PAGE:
Thursday 13 August 2009, (Port Vila)
They say all good things must come to an end.
And so it was for the 16 family and friends, who took up the 7 day holiday package, staying at the Melanesian and coinciding with the end of the Medical Sailing Ministries (MSM) work for 2009.
This Ships Log is supposed to be about yesterday – Wednesday. But because it is now early Thursday morning and I’ve just come back from seeing our guests off at the airport for their 7:00am flight back to Oz, the sadness of seeing everyone go is still fresh in my mind.
It was wonderful to have so many people come over to share in the “experience”, that IS Vanuatu. In particular, my ever-supportive wife Linda. But it’s hard to say good-bye, and I know it’s a challenge for Linda, not having me at home for such a long period of time, coupled with the uncertainty of me being at sea. But we are well prepared for the return crossing, our crew of five are experienced and we expect good weather conditions at this time of year.
All being well, we’ll clear Customs and Immigration next Tuesday (18 August) and if the weather is favourable we’ll get away immediately, arriving in Sydney by the end of the month. Be nice to beat the 11 day crossing time we set in May, but of course that was to Tanna Island, a day’s sail south of here and about 240km closer to home.
So now it’s just Terrence and me; at least until the week-end, when our three extra crew arrive, Justin, Tony and Kevin.
Our current list of tasks include:
– sorting the food currently onboard,(including donations of leftover food from our departing guests)
– buying extra food as required
– filling up with water and fuel
– stowing and lashing down loose items
– sealing the deck hatches (really sealing this time, so that NO water drips on the bunks!!)
– fitting a new deck fitting (the one broken on our sail from Sola, Vanualava to Mota Island)
– more to be added shortly
For those who’ve been following the saga of my right foot, it’s healing nicely, tanku tumus, complements of Cephalexin and Paul Graham’s diligent change of dressings. My onboard course of pills runs out in 5 days, by which time the ankle should be fully healed, but I managed to buy a couple more packets of the capsules over the counter at the local pharmacy.
On the dental front – Kim Warby, our “holiday-maker dentist”, had a meeting at the dental unit of the Port Vila Hospital yesterday, along with our Andrew and Joe from the Presbyterian Church. This followed a visit to the Vanuatu Prevention of Blindness Eye Clinic in the Vila suburb of Freshwater, where some old dental equipment was installed some time ago, but which is not functioning. From these visits, Kim will be able to make an assessment of the current services on offer here in Pt Vila and help in the development of a plan. A long-term plan which includes the establishment of a new, functioning dental clinic at the Freshwater site, the recruitment and training of local Ni-vans to run the program, the acquisition and ongoing maintenance of machinery, funding, utilisation of Aussie dental volunteers and the development of a mobile unit to be used in the provision of care to the outer islands. It’ll be a big, ambitious plan, with small steps being taken initially to ensure it is sustainable and successful. The eye-care program will be used as a useful template in this regard.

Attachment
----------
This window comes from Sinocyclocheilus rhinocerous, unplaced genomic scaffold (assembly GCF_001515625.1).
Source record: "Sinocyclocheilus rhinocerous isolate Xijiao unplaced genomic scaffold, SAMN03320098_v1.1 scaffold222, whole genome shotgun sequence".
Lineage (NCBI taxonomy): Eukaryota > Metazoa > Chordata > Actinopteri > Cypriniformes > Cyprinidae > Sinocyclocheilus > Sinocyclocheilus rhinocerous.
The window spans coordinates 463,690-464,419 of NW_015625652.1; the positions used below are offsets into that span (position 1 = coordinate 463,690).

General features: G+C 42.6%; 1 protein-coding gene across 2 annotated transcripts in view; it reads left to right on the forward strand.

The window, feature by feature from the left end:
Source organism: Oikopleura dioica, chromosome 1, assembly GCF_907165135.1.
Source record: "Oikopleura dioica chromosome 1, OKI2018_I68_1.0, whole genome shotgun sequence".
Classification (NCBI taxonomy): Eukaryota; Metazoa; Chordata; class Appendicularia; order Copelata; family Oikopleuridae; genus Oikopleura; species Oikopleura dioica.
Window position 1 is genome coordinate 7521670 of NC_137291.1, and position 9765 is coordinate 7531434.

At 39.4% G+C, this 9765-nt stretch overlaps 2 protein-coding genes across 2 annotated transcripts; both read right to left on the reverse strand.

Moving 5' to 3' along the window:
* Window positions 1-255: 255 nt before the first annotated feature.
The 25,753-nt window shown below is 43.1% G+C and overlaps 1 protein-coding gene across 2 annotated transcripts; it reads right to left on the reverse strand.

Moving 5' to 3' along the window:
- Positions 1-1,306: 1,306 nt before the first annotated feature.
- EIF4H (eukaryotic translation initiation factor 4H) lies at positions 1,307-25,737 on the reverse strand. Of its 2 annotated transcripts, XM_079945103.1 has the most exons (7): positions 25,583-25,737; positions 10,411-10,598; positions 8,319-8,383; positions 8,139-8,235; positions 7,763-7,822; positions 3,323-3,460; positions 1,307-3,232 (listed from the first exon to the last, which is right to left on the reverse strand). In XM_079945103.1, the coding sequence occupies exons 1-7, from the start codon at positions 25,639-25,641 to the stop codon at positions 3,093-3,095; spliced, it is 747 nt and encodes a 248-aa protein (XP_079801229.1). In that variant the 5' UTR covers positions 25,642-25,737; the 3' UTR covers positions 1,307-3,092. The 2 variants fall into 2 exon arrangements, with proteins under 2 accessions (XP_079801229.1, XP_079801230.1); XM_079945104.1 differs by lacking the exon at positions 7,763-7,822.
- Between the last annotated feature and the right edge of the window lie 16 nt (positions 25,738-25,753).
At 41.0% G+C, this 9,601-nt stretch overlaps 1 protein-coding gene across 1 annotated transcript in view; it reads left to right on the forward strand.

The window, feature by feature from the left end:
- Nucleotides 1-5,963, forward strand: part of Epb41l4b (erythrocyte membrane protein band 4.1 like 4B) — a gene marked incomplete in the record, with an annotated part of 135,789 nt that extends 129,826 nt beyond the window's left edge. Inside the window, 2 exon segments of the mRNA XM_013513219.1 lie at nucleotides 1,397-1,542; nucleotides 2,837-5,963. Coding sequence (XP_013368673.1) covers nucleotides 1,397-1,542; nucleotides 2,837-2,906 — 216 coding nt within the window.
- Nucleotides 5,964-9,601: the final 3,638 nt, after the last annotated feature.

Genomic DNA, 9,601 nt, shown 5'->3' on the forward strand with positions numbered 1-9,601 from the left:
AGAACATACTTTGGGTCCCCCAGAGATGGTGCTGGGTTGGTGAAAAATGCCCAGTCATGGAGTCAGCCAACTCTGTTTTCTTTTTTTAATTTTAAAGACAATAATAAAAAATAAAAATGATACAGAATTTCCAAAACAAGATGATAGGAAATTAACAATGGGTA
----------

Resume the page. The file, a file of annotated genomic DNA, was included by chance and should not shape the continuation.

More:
As for the weather. It’s set in again – grey, with a mix of drizzle, rain and showers, oh, and a bit of mist and low cloud thrown in for good measure. The kind of day when you wish someone in the Port Vila Government could fix the pavements, gutters, potholes, puddles, mud, traffic and pedestrian flow of the downtown region. It’s bad on most days, but on wet days it’s dreadful. If there is such a thing as a “Pt Vila Central Development Master Plan”, then it’s a well kept secret. What currently exists is enough to give a town planner with a gram of ability and foresight a severe headache.
Along with the holiday makers, our crew member Mike Clarke bid us farewell at the airport this morning – after more than a month aboard. He’s a lot furrier now than he was a month ago. Enough to type-caste him as a shepherd in a nativity scene Christmas Card I’d say. It is very impressive, and apparently grown with no artificial additives or stimulants. But whilst the beard has become very attached to Mike, I don’t think he’s so attached to it. In fact it did well to survive the clippers a week ago. I suspect it’s still on for the benefit of family and friends back home – let’s hope Australian Customs and Immigration have a sense of humour when they check the photo in his passport at Tullamarine airport.
In reflecting on Mike’s time aboard, there was efficiency, quality and a high degree of service – plus a constant smile, forbearance, an eye to detail and a complete absence of seasickness. Most of these characteristics will be put to good use once more when he resumes “normal” life amongst his work colleagues next week, in the concrete jungle of Melbourne. As a word of warning to Mike’s work colleagues, if you find him detecting windshifts, recording wave heights and his gps position, swaying backwards and forwards while standing still, walking barefoot, or swanning around in board shorts and t-shirt, be patient, these conditions will pass in time.
Smooth sea, fair breeze and farewell family and friends